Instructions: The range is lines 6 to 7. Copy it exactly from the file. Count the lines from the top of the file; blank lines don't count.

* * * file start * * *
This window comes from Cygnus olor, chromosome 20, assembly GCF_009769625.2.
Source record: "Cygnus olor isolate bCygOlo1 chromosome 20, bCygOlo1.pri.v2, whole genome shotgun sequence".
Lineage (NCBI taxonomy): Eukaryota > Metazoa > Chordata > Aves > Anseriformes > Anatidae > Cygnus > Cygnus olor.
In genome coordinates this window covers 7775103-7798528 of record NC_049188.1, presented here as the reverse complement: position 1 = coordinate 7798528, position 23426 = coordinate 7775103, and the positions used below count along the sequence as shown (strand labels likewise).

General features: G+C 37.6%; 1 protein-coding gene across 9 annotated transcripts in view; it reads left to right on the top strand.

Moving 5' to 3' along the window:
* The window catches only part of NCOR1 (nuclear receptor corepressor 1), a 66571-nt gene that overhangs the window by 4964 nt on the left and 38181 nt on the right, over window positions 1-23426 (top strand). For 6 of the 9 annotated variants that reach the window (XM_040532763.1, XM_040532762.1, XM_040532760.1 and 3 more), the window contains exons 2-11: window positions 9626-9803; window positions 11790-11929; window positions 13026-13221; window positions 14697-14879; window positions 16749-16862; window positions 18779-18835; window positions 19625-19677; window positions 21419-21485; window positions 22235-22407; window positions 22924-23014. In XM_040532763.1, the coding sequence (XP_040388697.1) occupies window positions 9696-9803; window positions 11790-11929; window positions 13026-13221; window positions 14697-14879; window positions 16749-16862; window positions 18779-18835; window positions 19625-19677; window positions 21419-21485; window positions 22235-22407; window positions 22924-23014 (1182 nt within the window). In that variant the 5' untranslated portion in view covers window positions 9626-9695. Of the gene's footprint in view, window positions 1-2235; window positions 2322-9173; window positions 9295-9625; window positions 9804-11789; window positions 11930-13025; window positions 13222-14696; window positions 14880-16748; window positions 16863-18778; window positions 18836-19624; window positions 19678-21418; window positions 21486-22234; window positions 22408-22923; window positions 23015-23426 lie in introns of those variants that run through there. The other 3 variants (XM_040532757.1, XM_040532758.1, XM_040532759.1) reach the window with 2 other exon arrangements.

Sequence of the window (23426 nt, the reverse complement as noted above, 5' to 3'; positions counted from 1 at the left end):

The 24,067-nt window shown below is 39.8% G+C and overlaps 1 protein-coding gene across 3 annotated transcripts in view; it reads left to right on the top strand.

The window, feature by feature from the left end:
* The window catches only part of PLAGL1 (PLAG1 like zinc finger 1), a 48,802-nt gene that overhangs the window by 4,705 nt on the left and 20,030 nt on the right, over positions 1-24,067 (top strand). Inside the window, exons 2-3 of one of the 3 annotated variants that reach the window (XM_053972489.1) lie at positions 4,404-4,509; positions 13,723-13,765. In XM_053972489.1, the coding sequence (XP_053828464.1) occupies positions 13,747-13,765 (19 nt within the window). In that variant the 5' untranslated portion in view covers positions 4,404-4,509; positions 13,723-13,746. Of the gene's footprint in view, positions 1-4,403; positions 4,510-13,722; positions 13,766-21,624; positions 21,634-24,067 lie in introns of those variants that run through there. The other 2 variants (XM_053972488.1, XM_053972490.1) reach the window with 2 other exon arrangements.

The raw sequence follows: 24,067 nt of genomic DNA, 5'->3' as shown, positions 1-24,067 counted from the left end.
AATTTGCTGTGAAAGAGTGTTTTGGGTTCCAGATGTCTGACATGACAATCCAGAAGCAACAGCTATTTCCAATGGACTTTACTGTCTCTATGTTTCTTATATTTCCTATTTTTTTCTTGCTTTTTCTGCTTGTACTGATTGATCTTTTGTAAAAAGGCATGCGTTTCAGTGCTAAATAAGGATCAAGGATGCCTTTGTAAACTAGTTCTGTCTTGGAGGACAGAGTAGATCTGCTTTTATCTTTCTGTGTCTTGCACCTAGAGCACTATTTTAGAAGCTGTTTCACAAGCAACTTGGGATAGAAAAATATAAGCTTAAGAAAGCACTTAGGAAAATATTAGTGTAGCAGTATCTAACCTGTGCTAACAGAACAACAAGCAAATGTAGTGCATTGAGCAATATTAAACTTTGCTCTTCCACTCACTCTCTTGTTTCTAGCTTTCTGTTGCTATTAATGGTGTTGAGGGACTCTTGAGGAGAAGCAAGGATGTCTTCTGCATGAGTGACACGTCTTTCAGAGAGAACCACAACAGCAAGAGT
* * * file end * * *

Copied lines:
Moving 5' to 3' along the window:
* The window catches only part of NCOR1 (nuclear receptor corepressor 1), a 66571-nt gene that overhangs the window by 4964 nt on the left and 38181 nt on the right, over window positions 1-23426 (top strand). For 6 of the 9 annotated variants that reach the window (XM_040532763.1, XM_040532762.1, XM_040532760.1 and 3 more), the window contains exons 2-11: window positions 9626-9803; window positions 11790-11929; window positions 13026-13221; window positions 14697-14879; window positions 16749-16862; window positions 18779-18835; window positions 19625-19677; window positions 21419-21485; window positions 22235-22407; window positions 22924-23014. In XM_040532763.1, the coding sequence (XP_040388697.1) occupies window positions 9696-9803; window positions 11790-11929; window positions 13026-13221; window positions 14697-14879; window positions 16749-16862; window positions 18779-18835; window positions 19625-19677; window positions 21419-21485; window positions 22235-22407; window positions 22924-23014 (1182 nt within the window). In that variant the 5' untranslated portion in view covers window positions 9626-9695. Of the gene's footprint in view, window positions 1-2235; window positions 2322-9173; window positions 9295-9625; window positions 9804-11789; window positions 11930-13025; window positions 13222-14696; window positions 14880-16748; window positions 16863-18778; window positions 18836-19624; window positions 19678-21418; window positions 21486-22234; window positions 22408-22923; window positions 23015-23426 lie in introns of those variants that run through there. The other 3 variants (XM_040532757.1, XM_040532758.1, XM_040532759.1) reach the window with 2 other exon arrangements.